“We were looking around at mostly canoes but feeling the thickness of (the shell house),” she recalls. “Just being able to look around, it was kind of enough to make the hair on the back of your neck go up. ‘Gee whiz, this is where it all happened!’”

While the shell house is often locked, you can sign up for a weekend tour offered by former UW rower Melanie Barstow, ’16. You will get the opportunity to see the 10,000-square-foot interior that looks so much like it originally was. “We’re here in 2019, and it’s the same,” Cohen says. “It hasn’t changed. You feel like you’re touching history when you’re in that building because so little of it has changed.”

“You walk in and all your senses trigger,” adds Nicole Klein, who is spearheading an effort to explore renovating the facility into a mixed-use space that could host students, and special events while being surrounded by interactive exhibits and timelines that share its rich history. “Some people would say this is a sacred space. To others, it’s a place they adore and reflect fondly on. And others had never been allowed in, so when they walk inside, it feels like you let them into the Secret Garden.”

A Husky crew gives its all while practicing on the Montlake Cut as seen from the interior of the ASUW Shell House

Inside the ASUW Shell House, you will see the historic wood rafters near the ceiling that will leave you awestruck. You can walk up the stairs to the mezzanine level, where the legendary George Pocock constructed and worked on rowing shells for decades, including making the “Husky Clipper,” which the UW team used to win the 1936 gold medal. “You can feel George Pocock’s presence in there,” Cohen says.

David Strauss, assistant professor of architecture, says that what is exciting about the building is its lightweight wood structure. “It’s like a temple to Northwest building materials,” he explains. Strauss is helping with UW Recreation’s plans to assess renovating the ASUW Shell House, which the organization says could “bring campus back to water.”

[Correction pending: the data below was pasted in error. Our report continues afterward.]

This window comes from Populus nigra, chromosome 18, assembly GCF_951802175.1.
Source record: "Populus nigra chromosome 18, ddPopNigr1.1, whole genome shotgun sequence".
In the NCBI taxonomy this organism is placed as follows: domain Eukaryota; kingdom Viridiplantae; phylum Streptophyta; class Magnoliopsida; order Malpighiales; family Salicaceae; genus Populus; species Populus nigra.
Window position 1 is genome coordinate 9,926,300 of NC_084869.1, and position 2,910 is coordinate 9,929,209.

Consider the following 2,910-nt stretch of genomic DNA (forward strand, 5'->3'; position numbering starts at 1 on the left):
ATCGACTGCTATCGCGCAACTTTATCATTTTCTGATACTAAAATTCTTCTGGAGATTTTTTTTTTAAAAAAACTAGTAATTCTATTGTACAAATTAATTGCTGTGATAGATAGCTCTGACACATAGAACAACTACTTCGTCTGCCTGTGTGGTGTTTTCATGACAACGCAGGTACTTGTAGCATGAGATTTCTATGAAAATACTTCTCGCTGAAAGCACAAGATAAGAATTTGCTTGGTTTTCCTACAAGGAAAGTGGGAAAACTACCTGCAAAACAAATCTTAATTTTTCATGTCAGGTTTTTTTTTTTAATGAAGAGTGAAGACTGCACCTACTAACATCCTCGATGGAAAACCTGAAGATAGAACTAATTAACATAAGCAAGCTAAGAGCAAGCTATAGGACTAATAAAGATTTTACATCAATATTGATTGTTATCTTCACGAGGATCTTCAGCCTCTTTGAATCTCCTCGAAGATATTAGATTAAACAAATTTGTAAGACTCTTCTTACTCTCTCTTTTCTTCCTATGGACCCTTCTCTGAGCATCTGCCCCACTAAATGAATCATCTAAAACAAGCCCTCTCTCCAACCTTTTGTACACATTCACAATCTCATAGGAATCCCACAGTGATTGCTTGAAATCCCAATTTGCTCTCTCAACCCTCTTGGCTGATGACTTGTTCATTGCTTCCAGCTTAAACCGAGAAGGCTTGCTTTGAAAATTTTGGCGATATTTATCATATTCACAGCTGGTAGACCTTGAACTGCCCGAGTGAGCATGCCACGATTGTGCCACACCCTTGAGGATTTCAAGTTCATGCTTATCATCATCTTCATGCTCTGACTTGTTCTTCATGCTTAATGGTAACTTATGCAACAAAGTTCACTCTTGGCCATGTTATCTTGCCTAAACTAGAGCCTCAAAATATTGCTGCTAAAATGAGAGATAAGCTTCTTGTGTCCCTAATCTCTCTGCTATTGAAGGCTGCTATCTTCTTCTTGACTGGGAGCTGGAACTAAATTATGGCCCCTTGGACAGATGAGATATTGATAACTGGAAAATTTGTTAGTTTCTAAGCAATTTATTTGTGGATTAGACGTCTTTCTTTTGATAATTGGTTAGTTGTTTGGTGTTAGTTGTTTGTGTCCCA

In addition to the famed Husky rowers, Sally Jewell, who served as the U.S. Secretary of the Interior for President Obama, worked in the Canoe House when she was a mechanical engineering student at the UW. She said it was one of her fondest experiences at the UW.

“Our campus is unique in the world for many reasons, but one important aspect often overlooked is our expansive waterfront,’’ Jewell, ’78, wrote in an email. “Restoring this historic landmark, could enable us to celebrate our relationship to the waters that surround us, and the history that has shaped our region from indigenous communities to the present. A national and local treasure, the ASUW Shell House is an artifact layered with our collective histories which celebrate our deep and lasting ties to the natural world.”

Judy Willman said that she would like the renovation to retain the look and history of the shell house. She isn’t alone. “Everyone that we brought through, no one wants to get rid of the exposed beams,” Klein says. “Everyone wants to see it look like as much right now as it did in the heyday in its 1930s as possible.”

“The ASUW Shell House is a University of Washington rowing icon,” UW men’s rowing coach Michael Callahan, ’96, adds. “It is a symbolic treasure representing the history and success of our student-athletes and alumni far and wide.”

To learn more about the future of the ASUW Shell House, please visit www.asuwshellhouse.uw.edu or call (206) 221-8517.

Related story

The century-old ASUW Shell House is where the ‘Boys in the Boat’ became a team.